12 months ago
In recent decades, women’s college basketball has been dominated by two teams: Pat Summitt’s Tennessee Lady Vols and Geno Auriemma’s Connecticut Huskies. (By the time Summitt retired due to Alzheimer’s in 2012, she had won eight national titles and Auriemma had won seven.)
Now, the court belongs to UConn alone. Seriously, they own it.
UConn is currently going for its fifth straight national title and has won an unprecedented 107 straight games and counting. In honor of this remarkable feat, RCL is highlighting some other streaks that don’t get the attention of DiMaggio or Ripken/Gehrig, but are no less stunning.
87 straight fights without a draw or loss. Yes, Julio Cesar Chavez could have retired a ridiculous 87-0, but wouldn’t give up the sport. He ended his career with a record of 107-6-2 with 86 knockouts, making Floyd Mayweather’s 49-0 with 26 KOs seem pretty amateurish by comparison.
Eight straight NHL MVPs in first eight seasons. Not only does a player have to be the best for eight straight years, but he has to get sportswriters to acknowledge it. (Arguably, Michael Jordan missed out at least one award just because reporters got sick of writing down his name all the time and swapped in Karl Malone.) Yet Wayne Gretzky would not be denied: The Great One won seven scoring titles and four Stanley Cups during the first eight years of his career to earn the honors fully. And after Mario Lemieux finally broke the streak, Gretzky added another MVP the next season.
122 straight races won. In 1977, Edwin Moses started a run of victories in the 400-meter hurdles. In 1987, the streak finally came to a close after nearly a decade during which he went for gold at the Olympics, World Championships, IAAF World Cup, Goodwill Games, and anywhere else he felt like running.
23 straight Grand Slam semifinals. That adds up to making the final four at four different tennis tournaments on three different surfaces for nearly six straight years. (Just playing 23 consecutive Grand Slams is brutal.) Roger Federer obliterated the previous record of 10 and highlighted his dominance by winning 14 titles during this stretch.
17 straight years with a Grand Slam title. In 1974, Martina Navratilova won the mixed doubles title at the French Open at just 17. In 1990, she won the singles title at Wimbledon and doubles at the U.S Open. That would conclude a streak that saw her collect at least one Grand Slam title each year in singles, doubles, or mixed doubles. Her totals in those respective categories during the run: 18, 31, and 6 respectively for a total of 55. Navratilova has since added four more Grand Slam titles, the last one in 2006, which she won at the age of 49.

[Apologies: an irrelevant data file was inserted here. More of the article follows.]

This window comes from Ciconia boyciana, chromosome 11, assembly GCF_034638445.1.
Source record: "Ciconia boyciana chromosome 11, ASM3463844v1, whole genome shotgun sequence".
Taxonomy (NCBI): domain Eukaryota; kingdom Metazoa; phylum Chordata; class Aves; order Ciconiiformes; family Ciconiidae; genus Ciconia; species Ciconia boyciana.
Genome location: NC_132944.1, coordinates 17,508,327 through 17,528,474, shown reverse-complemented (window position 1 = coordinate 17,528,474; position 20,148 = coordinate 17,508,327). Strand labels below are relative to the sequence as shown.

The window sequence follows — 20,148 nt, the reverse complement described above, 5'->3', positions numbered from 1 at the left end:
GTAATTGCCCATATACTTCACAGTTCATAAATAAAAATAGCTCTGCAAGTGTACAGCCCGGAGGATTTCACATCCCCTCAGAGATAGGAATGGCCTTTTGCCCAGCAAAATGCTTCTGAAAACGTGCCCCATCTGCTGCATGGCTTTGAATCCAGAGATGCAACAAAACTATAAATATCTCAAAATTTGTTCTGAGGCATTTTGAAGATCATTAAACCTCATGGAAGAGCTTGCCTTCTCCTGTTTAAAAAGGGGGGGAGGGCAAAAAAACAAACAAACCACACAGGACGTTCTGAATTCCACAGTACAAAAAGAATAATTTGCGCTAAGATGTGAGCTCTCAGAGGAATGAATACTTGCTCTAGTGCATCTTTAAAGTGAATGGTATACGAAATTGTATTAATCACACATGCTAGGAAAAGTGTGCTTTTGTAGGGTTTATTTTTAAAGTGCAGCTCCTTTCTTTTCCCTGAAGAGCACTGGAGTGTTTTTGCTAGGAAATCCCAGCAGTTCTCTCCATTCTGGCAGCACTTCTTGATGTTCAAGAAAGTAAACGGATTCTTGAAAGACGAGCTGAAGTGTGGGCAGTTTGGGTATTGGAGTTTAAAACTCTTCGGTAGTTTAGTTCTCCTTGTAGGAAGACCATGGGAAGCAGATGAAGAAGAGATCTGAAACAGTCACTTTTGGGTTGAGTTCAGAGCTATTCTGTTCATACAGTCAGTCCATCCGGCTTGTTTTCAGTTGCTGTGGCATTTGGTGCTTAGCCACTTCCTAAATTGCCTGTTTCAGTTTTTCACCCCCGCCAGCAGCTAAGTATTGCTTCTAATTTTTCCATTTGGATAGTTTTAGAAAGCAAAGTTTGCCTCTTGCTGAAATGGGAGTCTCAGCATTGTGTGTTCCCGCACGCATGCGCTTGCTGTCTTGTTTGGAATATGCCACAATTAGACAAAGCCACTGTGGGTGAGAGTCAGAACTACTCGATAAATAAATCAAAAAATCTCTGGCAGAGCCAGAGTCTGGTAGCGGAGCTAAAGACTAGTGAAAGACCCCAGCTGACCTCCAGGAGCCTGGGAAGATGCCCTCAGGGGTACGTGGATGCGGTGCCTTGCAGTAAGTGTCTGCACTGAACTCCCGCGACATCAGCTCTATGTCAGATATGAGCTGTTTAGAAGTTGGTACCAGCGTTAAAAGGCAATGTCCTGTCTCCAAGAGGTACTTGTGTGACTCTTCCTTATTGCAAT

16 straight World Cup quarterfinals. Since 1954, Germany has won four World Cups. Equally impressively, each tournament they’ve managed to make at least the final eight. (Something much of the rest of the globe would be grateful to do just once.) As defending champs, Die Mannschaft seem set to push this streak to 17 come 2018.
Nine straight decades with at least one Stanley Cup. From the 1910s through the 1990s, the Montreal Canadiens took at least one title a decade, collecting 24 in total in a remarkable show of consistent excellence. Quite simply, the Habs can look back and say, “Yep, it was a good century.” The 21st Century, however, has been less kind to Montreal fans.
321 straight NFL starts. That’s 297 in the regular season and 24 in the playoffs over nearly 19 seasons, as Brett Favre literally shrugged off being slammed to the turf thousands of times. (He was sacked a record 525 times in the regular season and 36 more in the playoffs over that span.) Other quarterbacks may break Favre’s passing records but it’s going to be a while before any player approaches this. Currently the closest pursuer is Eli Manning, who at age 36 trails by over 100 starts, meaning he can’t equal the mark until sometime in his early 40s.
19 straight seasons with at least 25 complete games. Let’s be clear: This record is beyond unbreakable. Baseball has become so dependent on relievers that in the current millennium only one pitcher has managed to complete as many as 11 games in a year. Yet even in Cy Young’s time, it was absurd. Over his career, lasting from 1890 to 1911 (the streak itself ran from 1891 to 1909), Young threw a record total of 749 complete games. That’s over 100 more than the runner-up. No wonder they named a trophy after him.
Two straight no-hitters. Theoretically, this record can be tied (or broken) by any pitcher today: all it takes is a couple great games. Of course, a lot of pitchers go their entire lives without tossing a no-hitter. Johnny Vander Meer did it in consecutive starts in 1938, ensuring himself sports immortality in less than a week.
—Sean Cunningham for RealClearLife